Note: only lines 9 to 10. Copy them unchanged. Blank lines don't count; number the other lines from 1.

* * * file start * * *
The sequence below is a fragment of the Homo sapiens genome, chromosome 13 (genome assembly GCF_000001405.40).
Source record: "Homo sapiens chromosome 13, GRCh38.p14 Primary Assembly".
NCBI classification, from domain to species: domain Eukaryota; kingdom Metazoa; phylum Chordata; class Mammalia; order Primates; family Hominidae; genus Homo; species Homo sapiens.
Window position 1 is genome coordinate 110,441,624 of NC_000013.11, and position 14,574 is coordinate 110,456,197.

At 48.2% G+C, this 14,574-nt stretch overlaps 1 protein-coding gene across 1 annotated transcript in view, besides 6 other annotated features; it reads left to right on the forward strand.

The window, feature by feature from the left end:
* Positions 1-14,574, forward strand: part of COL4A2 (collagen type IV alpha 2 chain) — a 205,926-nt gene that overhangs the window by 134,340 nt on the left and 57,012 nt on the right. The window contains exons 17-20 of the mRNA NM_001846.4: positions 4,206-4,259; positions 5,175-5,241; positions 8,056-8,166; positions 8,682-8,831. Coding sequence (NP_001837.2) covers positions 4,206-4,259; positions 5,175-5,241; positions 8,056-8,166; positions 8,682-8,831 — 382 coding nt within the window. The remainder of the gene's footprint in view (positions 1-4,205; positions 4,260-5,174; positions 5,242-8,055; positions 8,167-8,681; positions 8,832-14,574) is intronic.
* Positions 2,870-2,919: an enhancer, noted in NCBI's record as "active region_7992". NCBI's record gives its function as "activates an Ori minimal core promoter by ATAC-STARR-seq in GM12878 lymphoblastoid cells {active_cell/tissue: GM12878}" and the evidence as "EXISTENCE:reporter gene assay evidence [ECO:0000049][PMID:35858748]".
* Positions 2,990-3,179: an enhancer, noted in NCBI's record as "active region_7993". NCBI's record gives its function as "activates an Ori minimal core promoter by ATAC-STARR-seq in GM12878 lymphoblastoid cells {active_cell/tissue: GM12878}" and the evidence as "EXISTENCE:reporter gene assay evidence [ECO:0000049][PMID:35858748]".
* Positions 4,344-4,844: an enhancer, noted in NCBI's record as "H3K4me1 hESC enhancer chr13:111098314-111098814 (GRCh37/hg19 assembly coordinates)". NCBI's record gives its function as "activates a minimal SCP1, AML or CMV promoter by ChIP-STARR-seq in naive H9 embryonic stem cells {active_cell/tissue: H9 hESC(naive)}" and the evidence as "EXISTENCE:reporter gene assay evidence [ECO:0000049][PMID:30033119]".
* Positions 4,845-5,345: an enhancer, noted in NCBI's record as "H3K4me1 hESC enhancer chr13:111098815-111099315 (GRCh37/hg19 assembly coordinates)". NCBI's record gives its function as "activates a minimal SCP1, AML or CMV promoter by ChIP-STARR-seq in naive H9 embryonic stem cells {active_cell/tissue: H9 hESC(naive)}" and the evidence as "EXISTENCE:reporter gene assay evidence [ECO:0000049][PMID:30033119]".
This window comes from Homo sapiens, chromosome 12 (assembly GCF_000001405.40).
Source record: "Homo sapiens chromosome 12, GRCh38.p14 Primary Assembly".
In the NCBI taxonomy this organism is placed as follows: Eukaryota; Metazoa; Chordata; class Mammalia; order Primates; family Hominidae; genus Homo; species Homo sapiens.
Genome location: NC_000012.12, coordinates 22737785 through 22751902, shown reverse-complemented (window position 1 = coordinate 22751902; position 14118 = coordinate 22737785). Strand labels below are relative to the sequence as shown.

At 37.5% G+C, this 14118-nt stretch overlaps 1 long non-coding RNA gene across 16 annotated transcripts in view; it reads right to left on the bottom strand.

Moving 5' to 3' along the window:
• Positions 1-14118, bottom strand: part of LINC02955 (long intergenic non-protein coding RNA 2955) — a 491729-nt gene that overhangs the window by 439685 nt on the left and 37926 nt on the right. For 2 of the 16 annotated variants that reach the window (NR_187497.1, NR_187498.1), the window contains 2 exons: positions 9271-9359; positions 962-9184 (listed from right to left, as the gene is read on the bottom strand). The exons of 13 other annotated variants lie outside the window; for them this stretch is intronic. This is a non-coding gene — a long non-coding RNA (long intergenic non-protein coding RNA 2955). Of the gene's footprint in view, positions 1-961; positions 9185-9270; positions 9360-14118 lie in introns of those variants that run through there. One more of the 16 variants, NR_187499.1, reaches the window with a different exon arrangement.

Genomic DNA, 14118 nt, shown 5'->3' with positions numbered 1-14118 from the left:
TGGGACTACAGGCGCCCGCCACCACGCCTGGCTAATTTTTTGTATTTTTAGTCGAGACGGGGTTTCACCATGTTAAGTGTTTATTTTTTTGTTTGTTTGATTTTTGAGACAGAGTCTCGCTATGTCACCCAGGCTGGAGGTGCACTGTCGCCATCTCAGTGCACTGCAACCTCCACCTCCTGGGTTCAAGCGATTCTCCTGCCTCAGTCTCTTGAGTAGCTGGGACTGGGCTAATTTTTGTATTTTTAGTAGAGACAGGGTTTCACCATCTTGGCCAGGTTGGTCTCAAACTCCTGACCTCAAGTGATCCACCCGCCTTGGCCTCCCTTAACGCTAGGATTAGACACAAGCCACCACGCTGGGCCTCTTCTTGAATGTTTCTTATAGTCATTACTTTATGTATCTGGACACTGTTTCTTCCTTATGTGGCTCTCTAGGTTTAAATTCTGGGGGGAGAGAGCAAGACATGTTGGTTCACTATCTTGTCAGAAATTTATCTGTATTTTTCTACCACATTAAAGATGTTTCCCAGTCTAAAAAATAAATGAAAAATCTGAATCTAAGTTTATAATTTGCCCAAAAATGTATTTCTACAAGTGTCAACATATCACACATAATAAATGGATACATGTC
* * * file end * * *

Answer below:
* Positions 2,990-3,179: an enhancer, noted in NCBI's record as "active region_7993". NCBI's record gives its function as "activates an Ori minimal core promoter by ATAC-STARR-seq in GM12878 lymphoblastoid cells {active_cell/tissue: GM12878}" and the evidence as "EXISTENCE:reporter gene assay evidence [ECO:0000049][PMID:35858748]".
* Positions 4,344-4,844: an enhancer, noted in NCBI's record as "H3K4me1 hESC enhancer chr13:111098314-111098814 (GRCh37/hg19 assembly coordinates)". NCBI's record gives its function as "activates a minimal SCP1, AML or CMV promoter by ChIP-STARR-seq in naive H9 embryonic stem cells {active_cell/tissue: H9 hESC(naive)}" and the evidence as "EXISTENCE:reporter gene assay evidence [ECO:0000049][PMID:30033119]".